Take the 2-minute tour ×
Stack Overflow is a question and answer site for professional and enthusiast programmers. It's 100% free, no registration required.

I have a simple video encoding worker role that pulls messages from a queue encodes a video then uploads the video to storage. Everything seems to be working but occasionally when deleting the message after I am done encoding and uploading I get a "StorageClientException: The specified message does not exist." Although the video is processed, I believe the message is reappearing in the queue because it's not being deleted correctly. I have the message visablilty set to 5 mins, none of the videos have taken more than 2 to process.

  • Is it possible that another instance of the Worker role is processing and deleting the message?
  • Doesn't the GetMessage() prevent other worker roles from picking up the same message?
  • Am I doing something wrong in the setup of my queue?
  • What could be causing this message to not be found on delete?

some code...

  //onStart() queue setup
  var queueStorage = _storageAccount.CreateCloudQueueClient();
  _queue = queueStorage.GetQueueReference(QueueReference);
  queueStorage.RetryPolicy = RetryPolicies.Retry(5, new TimeSpan(0, 5, 0));
  _queue.CreateIfNotExist();


 public override void Run()
  {
        while (true)
        {
            try
            {
                var msg = _queue.GetMessage(new TimeSpan(0, 5, 0));
                if (msg != null)
                {
                   EncodeIt(msg);
                   PostIt(msg);
                   _queue.DeleteMessage(msg);
                }
                else
                {
                    Thread.Sleep(WaitTime);
                }
            }
            catch (StorageClientException exception)
            {
                BlobTrace.Write(exception.ToString());
                Thread.Sleep(WaitTime);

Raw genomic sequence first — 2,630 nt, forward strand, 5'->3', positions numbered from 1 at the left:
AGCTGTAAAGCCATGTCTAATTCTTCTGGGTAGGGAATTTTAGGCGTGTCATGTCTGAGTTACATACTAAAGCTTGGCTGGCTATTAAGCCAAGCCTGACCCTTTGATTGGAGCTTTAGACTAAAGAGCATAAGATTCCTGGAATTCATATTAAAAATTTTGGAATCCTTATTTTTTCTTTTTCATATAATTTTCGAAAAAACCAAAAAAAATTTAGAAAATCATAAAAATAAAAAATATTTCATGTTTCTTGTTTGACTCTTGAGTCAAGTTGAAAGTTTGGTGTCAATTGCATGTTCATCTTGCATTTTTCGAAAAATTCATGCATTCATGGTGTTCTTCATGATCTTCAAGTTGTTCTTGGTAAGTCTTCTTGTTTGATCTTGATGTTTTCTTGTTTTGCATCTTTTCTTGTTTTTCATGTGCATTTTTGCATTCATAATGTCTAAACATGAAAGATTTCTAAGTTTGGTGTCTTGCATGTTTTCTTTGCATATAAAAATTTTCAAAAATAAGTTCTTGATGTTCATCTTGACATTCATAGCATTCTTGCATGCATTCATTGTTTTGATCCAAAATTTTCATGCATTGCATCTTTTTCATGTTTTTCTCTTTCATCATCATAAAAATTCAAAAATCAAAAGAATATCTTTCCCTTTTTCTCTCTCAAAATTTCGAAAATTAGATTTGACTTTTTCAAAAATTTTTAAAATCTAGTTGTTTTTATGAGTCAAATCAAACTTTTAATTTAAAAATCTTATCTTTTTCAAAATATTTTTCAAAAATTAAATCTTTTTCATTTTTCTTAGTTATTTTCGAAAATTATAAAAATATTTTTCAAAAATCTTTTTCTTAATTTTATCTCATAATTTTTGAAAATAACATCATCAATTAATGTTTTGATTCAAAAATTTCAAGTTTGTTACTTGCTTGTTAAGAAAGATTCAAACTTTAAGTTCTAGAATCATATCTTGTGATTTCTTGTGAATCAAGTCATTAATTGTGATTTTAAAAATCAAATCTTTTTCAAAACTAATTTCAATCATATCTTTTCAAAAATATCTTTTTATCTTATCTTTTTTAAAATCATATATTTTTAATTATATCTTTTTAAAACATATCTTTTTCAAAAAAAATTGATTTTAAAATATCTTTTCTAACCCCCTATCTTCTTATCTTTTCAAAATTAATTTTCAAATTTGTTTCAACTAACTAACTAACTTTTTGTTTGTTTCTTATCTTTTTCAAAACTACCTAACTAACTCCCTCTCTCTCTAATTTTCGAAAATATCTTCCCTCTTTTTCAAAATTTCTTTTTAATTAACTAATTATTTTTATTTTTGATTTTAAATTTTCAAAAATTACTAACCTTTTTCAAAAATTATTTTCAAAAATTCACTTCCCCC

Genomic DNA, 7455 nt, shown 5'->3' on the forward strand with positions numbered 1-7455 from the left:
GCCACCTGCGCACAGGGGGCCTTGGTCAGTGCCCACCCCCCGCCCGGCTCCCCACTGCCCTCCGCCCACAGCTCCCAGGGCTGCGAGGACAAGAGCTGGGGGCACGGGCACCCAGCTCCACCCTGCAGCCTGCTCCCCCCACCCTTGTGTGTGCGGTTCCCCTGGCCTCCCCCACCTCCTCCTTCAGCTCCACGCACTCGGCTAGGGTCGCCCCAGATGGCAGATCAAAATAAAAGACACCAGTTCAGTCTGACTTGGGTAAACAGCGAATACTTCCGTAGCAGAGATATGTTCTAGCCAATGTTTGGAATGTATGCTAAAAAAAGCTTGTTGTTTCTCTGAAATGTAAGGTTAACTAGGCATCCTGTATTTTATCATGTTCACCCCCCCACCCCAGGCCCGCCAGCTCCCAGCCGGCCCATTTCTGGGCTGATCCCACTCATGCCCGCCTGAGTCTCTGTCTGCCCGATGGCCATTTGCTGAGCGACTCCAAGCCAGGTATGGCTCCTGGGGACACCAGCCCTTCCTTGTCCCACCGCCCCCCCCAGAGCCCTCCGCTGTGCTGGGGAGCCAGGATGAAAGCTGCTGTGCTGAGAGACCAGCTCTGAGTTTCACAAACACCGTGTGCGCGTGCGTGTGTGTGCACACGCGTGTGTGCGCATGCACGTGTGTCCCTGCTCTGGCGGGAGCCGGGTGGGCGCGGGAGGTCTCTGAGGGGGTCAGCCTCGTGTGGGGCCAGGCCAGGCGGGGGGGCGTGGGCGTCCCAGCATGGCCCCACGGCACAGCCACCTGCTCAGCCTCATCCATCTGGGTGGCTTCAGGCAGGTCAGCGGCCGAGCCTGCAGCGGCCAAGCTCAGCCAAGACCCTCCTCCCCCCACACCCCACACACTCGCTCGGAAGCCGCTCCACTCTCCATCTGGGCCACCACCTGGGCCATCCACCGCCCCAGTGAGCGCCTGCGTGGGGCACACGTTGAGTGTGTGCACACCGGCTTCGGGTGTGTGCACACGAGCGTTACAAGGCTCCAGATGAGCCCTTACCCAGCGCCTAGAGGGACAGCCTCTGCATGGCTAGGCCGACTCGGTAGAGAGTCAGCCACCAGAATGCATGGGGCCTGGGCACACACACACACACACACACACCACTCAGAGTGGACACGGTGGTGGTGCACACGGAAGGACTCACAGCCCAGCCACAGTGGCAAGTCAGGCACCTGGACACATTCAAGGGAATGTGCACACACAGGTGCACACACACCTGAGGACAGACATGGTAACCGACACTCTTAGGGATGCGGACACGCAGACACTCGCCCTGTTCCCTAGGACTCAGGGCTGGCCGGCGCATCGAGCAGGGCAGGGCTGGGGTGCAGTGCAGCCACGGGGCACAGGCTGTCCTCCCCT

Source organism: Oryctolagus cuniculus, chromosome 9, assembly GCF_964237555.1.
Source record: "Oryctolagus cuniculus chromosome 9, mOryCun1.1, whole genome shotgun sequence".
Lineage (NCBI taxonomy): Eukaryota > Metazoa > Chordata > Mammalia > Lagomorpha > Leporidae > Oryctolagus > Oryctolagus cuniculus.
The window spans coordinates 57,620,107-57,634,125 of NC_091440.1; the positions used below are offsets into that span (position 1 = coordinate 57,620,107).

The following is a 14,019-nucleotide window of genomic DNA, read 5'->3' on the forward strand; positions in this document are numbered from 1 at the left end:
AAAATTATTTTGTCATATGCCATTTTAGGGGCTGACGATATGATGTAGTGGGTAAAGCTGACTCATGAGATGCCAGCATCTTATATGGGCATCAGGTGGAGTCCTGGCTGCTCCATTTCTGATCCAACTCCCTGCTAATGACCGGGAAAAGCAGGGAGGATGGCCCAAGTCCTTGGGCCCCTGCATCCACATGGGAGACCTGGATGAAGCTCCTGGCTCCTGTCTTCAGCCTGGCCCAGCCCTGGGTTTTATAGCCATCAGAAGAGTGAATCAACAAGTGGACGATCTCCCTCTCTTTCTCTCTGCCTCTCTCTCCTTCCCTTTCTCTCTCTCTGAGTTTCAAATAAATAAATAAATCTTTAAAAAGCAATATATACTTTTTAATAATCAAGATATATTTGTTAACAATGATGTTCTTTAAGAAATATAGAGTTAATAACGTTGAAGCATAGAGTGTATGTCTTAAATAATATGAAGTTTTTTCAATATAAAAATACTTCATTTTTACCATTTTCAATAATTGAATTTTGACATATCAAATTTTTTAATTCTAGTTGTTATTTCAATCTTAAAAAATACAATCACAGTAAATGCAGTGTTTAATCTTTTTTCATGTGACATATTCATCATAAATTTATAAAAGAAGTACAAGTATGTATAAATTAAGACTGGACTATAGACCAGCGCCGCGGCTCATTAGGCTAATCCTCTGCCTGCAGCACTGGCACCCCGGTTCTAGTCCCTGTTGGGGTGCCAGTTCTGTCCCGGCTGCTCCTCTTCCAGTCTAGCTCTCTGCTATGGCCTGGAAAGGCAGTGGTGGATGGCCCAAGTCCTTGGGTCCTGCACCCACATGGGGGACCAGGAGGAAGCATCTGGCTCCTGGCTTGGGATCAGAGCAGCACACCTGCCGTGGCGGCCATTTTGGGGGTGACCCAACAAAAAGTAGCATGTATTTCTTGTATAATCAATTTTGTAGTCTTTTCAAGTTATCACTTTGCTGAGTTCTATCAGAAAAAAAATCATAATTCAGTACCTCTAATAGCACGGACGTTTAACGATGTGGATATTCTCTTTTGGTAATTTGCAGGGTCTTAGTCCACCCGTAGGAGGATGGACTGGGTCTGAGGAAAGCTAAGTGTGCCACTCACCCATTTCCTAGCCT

}
        }
    }
share|improve this question

3 Answers 3

Is it possible it's taking longer than the five minutes you've set as a timeout?

share|improve this answer
    
None of the videos have taken over 2 mins –  Aaron Apr 27 '10 at 16:13
    
Well, the code you pasted here looks fine, so I would look at the rest of the code or add some more logging to try to debug... nothing here looks suspicious. –  smarx Apr 28 '10 at 17:52

If encoding process takes more time than the message invisibility timeout (5 minutes in your case), then the message will show up in the queue again. This will cause second worker to start processing it. However, chances are that by the time second worker finishes processing, first worker would already be done with the work, deleting it properly. This will cause the second worker to fail at the deletion phase, since the message no longer exists for him.

This happens due to the lightweight transactional model by Windows Azure Queues. It guarantees, that the message will be processed at least once (even if the worker fails silently), but does not guarantee "only once" processing.

Since your encoding process seems to be idempotent and lightweight (since error shows up infrequently), I'd just I advise to increase the invisibility timeout and explicitly capture this exception (by status codes) around DeleteMessages (optionally logging the process duration in order to be able to tweak invisibility timeouts further).

share|improve this answer
    
I have timed the videos none of them take over 2 mins –  Aaron Apr 27 '10 at 16:13
    
With azure fabric you never know. I'd recommend to save processing time and all unhandled exceptions to the storage in order to debug the possible collisions post mortem. –  Rinat Abdullin Apr 27 '10 at 22:07
up vote 0 down vote accepted

I had my development, production and stage all pulling from the same queue this was causing some strange behavior. I believe this to be the culprit.

share|improve this answer

Your Answer

 
discard

By posting your answer, you agree to the privacy policy and terms of service.

Not the answer you're looking for? Browse other questions tagged or ask your own question.